Springing a Leak

Rating: NNNNNlast monday, three months before it was scheduled to be released amidst a tsunami of hype and promotion, the.

Rating: NNNNN

last monday, three months before it was scheduled to be released amidst a tsunami of hype and promotion, the new Oasis album began to circulate on the Internet.What was initially thought to be just a few tracks turned out to be the entire record, and a few thoughtful folks have even begun to pass around suggestions for the disc’s cover art.

How the disc itself was leaked is something of a mystery.

The album, titled Heathen Chemistry, was supposed to be a comeback record for the band, a return to the raw rock of their debut (for the record, it’s not), and had been cloaked in secrecy.

Live versions of a few songs had been posted on file-sharing systems like Morpheus and Audiogalaxy for months, but the studio versions remained in the vault, at least until Monday.

The most popular rumour — Oasis label reps aren’t talking — is that the album was leaked on a fan Web site for just a few hours. Oasis lawyers quickly stepped in and pulled the plug, but by that time several hundred CD-quality versions were popping up on the MP3 trading program of your choice and on their way to CD burners around the world.

If free music being traded online is the music industry’s worst nightmare, this kind of leak has to run a close second.

High-speed Internet access, virtual non-stop information about a band’s every move and slickly run file-sharing sites mean that obsessive fans can piece together an album track listing and bootleg an album months before it’s supposed to hit the streets. For the average fan, hearing the music is as easy as plugging the band’s name into a search engine and connecting the dots.

While theirs is the highest-profile case, it’s not just Oasis who’ve been bootlegged. Rush’s wildly anticipated Vapor Trails album was leaked later in the same week, and MP3 sites also have new, unauthorized material up by artists as disparate as DJ Shadow and Raphael Saadiq (entire albums), Tom Waits and the Flaming Lips (scattered songs).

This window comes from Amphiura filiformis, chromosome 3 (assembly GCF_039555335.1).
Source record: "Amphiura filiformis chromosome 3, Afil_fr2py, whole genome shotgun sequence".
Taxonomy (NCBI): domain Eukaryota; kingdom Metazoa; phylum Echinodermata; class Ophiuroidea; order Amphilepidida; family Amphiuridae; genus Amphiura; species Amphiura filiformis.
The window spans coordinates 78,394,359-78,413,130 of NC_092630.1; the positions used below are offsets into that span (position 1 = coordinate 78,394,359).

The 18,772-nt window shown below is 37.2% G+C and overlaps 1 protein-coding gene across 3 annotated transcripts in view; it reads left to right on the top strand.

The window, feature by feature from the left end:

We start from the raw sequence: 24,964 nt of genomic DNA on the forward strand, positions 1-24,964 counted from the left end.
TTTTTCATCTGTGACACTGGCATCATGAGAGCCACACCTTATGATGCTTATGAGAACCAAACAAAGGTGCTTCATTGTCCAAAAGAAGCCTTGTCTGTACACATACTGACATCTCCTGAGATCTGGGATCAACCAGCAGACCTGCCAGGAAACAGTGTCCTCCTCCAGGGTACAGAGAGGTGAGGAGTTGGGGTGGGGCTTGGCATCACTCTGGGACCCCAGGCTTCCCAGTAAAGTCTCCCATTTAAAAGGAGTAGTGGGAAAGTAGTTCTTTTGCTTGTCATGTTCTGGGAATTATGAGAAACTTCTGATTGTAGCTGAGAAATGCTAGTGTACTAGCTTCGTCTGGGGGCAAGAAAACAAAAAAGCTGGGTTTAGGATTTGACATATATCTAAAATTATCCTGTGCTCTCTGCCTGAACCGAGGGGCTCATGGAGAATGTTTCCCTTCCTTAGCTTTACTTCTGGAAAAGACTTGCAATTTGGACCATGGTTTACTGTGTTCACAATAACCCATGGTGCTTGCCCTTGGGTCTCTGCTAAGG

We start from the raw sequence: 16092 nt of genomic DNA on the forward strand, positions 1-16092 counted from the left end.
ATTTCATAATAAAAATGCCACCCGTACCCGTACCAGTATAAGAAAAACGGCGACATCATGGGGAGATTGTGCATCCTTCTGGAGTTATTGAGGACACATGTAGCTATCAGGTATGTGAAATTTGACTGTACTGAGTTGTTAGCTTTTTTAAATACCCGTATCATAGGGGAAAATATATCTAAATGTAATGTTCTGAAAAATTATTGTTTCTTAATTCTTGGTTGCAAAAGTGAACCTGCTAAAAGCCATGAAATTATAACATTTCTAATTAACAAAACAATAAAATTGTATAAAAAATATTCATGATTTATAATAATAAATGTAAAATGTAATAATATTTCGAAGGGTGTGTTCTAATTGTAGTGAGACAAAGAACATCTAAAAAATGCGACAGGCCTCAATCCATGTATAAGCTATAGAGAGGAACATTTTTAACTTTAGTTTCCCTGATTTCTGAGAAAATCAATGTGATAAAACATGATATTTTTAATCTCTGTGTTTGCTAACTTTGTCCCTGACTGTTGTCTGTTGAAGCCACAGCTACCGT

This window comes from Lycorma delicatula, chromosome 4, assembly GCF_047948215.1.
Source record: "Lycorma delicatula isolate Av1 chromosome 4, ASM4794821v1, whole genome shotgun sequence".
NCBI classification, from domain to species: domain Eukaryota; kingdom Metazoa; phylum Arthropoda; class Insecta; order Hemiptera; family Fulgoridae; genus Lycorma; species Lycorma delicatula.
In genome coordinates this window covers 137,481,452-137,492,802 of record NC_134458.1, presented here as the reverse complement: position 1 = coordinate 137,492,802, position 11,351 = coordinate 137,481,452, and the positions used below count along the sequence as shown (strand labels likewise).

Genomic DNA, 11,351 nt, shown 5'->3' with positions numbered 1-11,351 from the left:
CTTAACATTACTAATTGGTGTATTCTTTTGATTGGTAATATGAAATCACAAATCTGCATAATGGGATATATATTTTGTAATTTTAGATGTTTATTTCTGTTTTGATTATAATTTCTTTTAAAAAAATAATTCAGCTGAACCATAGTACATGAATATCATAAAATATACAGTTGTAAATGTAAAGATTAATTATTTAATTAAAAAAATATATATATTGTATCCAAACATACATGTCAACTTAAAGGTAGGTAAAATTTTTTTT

For record labels, it’s a disaster. While digital sharing of music already on store shelves takes money away from labels, the ease with which unreleased music is circulating is an issue of control.

High-quality burns of an album circulating three months before it’s scheduled to drop, and negative reviews already popping up on fan sites and in newspapers are throwing multi-million-dollar promotional plans into disarray. They’re also dulling the suspense that surrounds the Tuesday morning when new releases appear.

Music fans are also put in a bind. Anticipation for new music by one of your favourite bands can be a great thing, making the most fanatical line up to be the first to hear it. Why wait, though, when you can hear the music now and burn yourself a CD to see if the record’s actually worth shelling out for?

Of course, there’s always the possibility that the bands and labels themselves engineered these leaks. Promotion, no matter how you get it, is best when it begins early.


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